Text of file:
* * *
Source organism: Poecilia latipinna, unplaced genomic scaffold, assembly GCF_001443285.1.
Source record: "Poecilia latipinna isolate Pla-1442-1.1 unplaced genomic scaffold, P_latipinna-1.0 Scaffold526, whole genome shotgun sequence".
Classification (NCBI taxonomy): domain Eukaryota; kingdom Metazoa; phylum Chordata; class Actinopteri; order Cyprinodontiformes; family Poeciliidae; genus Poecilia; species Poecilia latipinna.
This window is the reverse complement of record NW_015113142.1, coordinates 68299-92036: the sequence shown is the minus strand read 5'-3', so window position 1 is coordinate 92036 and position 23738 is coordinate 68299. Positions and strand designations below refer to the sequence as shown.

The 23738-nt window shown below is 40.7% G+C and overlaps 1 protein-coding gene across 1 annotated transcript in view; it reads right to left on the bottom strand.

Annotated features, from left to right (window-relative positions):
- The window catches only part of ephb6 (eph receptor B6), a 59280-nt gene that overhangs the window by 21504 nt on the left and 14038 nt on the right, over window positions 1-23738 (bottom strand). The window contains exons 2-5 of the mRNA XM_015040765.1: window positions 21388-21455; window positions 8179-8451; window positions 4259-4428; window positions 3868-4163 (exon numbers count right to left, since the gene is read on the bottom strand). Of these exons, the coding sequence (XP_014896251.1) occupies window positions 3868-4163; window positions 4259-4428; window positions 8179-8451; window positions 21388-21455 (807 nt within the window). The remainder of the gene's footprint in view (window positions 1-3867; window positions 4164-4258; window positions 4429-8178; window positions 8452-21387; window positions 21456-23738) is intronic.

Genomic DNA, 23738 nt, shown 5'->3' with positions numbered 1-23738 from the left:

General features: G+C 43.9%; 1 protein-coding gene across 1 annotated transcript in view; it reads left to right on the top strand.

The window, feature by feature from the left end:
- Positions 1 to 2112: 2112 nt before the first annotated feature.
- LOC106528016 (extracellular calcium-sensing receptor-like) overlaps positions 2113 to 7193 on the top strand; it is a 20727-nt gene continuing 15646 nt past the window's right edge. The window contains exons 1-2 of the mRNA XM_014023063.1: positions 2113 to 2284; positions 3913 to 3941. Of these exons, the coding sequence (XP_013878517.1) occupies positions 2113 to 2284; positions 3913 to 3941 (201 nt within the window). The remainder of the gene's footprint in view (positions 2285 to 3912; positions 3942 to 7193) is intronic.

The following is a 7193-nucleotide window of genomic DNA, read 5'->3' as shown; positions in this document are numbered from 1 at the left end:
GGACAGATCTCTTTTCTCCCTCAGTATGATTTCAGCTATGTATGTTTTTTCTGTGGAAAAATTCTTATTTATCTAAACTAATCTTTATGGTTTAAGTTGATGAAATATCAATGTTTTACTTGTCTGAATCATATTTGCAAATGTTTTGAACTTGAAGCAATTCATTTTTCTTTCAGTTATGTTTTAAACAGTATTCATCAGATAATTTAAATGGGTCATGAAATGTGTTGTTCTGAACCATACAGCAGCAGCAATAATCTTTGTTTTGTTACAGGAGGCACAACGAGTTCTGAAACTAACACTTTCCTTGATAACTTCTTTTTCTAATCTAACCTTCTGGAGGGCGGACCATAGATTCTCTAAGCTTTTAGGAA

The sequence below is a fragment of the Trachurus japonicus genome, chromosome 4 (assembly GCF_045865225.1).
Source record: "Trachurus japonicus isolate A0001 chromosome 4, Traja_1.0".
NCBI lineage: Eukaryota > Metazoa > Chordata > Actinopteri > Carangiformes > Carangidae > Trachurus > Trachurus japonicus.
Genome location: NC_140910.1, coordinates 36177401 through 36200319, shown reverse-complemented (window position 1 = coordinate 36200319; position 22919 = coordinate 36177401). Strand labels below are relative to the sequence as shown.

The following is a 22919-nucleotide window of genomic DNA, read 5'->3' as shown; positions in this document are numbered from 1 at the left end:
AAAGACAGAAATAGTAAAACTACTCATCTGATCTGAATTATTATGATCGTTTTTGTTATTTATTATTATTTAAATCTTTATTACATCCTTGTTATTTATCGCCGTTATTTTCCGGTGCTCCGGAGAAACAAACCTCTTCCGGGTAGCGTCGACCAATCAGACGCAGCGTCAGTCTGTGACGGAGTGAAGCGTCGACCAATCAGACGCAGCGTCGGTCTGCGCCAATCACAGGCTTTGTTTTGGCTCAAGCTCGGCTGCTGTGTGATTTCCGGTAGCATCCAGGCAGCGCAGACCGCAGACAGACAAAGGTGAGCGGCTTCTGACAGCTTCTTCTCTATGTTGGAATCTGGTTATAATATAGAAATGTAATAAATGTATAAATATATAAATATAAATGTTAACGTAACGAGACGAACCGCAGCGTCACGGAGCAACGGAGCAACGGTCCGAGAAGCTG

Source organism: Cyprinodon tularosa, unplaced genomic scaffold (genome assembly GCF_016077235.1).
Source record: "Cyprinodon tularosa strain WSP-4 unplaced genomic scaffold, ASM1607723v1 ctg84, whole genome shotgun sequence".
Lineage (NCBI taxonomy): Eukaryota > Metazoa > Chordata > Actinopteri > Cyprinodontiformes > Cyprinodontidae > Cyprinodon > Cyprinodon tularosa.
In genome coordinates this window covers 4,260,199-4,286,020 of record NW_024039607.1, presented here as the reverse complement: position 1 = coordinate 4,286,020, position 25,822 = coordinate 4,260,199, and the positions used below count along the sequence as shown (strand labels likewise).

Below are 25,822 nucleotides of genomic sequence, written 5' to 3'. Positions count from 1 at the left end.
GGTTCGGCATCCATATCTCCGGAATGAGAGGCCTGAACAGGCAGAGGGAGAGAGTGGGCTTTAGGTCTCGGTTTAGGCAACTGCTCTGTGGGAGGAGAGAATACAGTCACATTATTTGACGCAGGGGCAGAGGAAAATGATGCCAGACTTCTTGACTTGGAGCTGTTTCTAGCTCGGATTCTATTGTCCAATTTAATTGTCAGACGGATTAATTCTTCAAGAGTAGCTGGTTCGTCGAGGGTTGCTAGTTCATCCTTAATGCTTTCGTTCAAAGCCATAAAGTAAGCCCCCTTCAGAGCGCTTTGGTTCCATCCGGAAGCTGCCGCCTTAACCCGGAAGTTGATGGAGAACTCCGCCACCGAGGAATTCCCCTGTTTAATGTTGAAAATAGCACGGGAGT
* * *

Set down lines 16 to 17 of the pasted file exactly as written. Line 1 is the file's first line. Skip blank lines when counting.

Source record: "Trachurus japonicus isolate A0001 chromosome 4, Traja_1.0".
NCBI lineage: Eukaryota > Metazoa > Chordata > Actinopteri > Carangiformes > Carangidae > Trachurus > Trachurus japonicus.